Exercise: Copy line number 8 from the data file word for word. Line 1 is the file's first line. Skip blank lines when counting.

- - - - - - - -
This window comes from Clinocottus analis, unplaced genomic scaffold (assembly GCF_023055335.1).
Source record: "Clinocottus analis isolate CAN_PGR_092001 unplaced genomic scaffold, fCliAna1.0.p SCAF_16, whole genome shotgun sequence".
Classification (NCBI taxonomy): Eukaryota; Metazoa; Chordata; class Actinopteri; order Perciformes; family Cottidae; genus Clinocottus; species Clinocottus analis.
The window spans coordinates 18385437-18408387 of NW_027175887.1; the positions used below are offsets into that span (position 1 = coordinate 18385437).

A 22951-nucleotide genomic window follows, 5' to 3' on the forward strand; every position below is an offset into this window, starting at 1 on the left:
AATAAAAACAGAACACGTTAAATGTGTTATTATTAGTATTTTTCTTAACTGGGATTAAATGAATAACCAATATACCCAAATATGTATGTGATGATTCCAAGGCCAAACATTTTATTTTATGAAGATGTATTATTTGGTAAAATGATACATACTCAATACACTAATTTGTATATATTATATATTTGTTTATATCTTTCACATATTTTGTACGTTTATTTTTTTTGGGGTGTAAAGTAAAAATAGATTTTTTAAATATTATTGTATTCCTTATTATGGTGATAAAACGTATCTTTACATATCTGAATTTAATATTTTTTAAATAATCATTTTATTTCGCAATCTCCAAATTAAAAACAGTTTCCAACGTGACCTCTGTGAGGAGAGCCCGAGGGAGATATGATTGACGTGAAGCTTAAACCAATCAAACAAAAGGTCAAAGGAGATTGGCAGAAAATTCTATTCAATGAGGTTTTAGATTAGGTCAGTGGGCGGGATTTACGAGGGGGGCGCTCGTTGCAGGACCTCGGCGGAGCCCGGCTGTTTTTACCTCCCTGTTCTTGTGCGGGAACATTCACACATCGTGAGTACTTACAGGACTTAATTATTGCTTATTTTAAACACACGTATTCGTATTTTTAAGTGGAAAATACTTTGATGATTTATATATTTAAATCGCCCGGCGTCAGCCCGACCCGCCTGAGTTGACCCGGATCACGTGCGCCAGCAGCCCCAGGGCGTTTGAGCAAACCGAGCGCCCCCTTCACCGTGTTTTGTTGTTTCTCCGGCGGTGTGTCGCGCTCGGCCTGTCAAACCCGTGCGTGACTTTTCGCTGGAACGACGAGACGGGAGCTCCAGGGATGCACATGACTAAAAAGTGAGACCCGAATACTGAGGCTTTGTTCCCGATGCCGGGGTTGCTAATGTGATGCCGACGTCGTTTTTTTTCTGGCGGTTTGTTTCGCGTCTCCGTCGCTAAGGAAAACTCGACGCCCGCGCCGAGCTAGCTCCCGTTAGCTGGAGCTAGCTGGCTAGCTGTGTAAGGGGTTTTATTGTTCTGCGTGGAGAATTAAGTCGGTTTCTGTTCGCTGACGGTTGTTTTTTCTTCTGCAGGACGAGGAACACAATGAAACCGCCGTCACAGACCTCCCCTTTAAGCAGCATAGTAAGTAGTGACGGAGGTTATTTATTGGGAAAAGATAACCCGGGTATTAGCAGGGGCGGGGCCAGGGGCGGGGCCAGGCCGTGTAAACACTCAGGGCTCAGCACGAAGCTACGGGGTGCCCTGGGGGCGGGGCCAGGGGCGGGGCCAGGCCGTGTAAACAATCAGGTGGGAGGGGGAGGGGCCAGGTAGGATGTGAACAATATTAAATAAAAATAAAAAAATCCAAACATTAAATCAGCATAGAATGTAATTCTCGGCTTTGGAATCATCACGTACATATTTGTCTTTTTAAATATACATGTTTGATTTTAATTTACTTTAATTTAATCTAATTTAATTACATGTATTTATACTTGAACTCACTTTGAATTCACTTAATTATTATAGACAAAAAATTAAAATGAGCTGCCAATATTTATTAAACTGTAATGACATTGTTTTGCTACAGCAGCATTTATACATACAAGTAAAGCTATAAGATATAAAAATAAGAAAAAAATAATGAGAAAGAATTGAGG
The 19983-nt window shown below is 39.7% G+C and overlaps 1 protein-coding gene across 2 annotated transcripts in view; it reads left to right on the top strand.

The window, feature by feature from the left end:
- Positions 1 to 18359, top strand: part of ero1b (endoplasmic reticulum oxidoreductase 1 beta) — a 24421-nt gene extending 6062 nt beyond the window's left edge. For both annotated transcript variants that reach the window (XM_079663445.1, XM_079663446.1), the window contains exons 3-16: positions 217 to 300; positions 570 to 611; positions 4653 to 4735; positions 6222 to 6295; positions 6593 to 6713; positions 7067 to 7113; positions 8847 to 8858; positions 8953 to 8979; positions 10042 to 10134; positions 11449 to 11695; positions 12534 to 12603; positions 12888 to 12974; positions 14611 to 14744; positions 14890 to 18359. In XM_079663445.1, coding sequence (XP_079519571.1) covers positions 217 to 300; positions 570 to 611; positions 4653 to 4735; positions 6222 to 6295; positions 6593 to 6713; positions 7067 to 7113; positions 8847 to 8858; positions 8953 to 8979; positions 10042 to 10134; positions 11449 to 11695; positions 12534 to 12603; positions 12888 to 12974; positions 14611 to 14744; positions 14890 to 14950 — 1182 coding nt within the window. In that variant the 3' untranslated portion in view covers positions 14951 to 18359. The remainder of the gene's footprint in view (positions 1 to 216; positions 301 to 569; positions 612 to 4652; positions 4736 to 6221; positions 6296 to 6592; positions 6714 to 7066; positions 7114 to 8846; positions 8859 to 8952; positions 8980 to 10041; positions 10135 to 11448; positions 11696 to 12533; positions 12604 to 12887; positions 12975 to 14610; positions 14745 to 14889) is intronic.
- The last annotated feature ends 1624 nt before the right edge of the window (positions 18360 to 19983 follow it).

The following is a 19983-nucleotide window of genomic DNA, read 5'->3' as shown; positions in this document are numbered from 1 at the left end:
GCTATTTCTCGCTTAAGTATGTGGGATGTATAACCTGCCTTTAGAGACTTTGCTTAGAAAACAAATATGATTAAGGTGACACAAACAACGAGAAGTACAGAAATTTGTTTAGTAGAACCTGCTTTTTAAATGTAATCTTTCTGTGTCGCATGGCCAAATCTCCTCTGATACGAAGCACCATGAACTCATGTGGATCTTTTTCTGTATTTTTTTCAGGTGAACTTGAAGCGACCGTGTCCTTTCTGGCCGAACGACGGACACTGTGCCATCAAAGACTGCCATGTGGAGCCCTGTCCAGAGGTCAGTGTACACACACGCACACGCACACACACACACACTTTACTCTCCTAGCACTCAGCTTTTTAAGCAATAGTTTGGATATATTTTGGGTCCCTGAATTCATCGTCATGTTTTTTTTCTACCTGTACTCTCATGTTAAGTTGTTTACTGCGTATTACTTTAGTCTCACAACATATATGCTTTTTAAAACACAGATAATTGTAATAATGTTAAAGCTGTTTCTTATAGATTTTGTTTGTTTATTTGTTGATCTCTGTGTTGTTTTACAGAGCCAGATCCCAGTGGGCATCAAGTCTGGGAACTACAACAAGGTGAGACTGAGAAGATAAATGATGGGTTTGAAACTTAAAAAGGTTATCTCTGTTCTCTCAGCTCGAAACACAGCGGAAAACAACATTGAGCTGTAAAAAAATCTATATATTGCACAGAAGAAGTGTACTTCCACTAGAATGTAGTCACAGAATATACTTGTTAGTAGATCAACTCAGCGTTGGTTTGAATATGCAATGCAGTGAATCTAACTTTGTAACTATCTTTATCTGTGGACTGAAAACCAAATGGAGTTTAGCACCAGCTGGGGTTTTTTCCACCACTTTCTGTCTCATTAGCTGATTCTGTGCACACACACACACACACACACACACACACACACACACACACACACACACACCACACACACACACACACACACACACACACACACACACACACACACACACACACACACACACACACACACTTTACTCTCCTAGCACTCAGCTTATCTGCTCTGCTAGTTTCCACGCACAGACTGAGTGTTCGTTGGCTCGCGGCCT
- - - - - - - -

The window, feature by feature from the left end: